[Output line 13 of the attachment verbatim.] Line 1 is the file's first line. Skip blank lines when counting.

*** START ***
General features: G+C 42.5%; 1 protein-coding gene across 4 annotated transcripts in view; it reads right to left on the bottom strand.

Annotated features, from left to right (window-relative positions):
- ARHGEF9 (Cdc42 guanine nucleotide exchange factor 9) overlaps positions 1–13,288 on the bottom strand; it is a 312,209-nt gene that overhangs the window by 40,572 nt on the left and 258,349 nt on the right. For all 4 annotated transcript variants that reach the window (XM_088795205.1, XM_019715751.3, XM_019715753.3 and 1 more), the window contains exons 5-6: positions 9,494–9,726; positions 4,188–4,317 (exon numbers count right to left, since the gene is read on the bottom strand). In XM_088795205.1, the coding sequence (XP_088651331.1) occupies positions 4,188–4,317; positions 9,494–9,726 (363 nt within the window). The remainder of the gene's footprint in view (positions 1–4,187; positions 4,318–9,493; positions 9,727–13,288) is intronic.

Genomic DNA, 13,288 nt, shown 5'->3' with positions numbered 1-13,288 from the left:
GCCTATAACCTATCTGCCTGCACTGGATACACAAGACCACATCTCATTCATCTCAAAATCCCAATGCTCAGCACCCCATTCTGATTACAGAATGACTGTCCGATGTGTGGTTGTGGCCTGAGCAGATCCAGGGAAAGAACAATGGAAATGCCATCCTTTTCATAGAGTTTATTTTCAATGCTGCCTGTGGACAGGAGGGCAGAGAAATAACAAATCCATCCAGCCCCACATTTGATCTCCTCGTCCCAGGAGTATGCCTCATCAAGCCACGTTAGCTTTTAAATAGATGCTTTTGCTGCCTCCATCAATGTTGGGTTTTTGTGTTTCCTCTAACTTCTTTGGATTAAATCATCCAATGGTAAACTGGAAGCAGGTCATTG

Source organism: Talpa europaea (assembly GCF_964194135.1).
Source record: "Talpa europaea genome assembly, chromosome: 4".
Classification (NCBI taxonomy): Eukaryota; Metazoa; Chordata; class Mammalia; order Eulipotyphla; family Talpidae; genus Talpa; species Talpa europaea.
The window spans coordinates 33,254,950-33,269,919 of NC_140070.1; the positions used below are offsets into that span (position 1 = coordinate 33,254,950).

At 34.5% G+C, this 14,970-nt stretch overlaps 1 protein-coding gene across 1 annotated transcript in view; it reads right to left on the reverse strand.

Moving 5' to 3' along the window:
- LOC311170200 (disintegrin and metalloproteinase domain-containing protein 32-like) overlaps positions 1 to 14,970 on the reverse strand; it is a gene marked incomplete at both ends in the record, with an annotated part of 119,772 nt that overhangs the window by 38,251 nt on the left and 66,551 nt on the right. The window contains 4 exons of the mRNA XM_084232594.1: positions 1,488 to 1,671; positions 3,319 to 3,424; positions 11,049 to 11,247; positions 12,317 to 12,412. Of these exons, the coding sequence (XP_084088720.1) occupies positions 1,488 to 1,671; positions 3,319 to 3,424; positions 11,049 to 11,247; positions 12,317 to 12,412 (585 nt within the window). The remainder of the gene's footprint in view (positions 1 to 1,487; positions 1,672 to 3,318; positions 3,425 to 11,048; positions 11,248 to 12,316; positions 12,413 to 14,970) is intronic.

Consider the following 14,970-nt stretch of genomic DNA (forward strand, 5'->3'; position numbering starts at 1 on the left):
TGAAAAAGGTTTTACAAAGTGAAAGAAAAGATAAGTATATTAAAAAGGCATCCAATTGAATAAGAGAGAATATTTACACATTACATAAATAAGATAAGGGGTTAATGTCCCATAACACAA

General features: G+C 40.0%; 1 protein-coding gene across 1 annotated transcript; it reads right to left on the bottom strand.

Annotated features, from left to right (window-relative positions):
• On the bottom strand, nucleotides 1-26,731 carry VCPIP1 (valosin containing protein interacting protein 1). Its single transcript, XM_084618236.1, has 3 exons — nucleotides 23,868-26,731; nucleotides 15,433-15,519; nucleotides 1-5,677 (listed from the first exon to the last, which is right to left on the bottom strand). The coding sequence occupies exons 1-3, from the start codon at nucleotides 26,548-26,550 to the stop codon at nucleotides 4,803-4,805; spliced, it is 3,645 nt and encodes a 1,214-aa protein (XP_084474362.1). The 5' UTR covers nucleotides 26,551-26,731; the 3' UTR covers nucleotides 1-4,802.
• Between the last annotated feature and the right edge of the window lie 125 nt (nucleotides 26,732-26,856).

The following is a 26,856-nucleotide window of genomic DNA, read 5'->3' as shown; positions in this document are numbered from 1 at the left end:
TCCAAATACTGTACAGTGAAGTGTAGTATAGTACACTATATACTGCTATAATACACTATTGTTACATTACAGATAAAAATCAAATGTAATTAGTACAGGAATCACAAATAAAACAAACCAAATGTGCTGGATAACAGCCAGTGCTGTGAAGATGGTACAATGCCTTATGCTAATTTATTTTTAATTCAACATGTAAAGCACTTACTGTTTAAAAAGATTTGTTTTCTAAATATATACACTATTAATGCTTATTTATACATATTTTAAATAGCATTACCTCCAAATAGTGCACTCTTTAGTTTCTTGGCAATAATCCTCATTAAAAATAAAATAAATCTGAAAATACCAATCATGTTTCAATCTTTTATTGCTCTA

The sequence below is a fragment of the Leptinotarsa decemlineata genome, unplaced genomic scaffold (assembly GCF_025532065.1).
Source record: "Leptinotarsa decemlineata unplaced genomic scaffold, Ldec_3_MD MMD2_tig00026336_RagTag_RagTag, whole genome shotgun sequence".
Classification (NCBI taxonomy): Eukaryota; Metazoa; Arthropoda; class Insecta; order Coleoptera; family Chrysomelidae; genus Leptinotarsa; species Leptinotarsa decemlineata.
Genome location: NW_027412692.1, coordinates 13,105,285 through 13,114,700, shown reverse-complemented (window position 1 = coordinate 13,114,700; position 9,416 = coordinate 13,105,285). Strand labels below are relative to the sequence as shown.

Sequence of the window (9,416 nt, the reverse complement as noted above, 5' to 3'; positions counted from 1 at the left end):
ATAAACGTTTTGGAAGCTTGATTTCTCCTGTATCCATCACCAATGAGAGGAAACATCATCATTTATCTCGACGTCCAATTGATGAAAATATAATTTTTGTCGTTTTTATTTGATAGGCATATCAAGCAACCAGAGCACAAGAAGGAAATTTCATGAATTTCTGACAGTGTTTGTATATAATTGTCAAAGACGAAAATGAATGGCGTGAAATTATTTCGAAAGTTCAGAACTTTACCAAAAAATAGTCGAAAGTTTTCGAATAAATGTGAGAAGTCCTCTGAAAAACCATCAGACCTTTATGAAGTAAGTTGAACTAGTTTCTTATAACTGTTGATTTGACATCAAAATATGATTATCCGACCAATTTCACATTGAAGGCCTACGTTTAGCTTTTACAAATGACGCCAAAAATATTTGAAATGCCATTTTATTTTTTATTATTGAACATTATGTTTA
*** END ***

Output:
Consider the following 14,970-nt stretch of genomic DNA (forward strand, 5'->3'; position numbering starts at 1 on the left):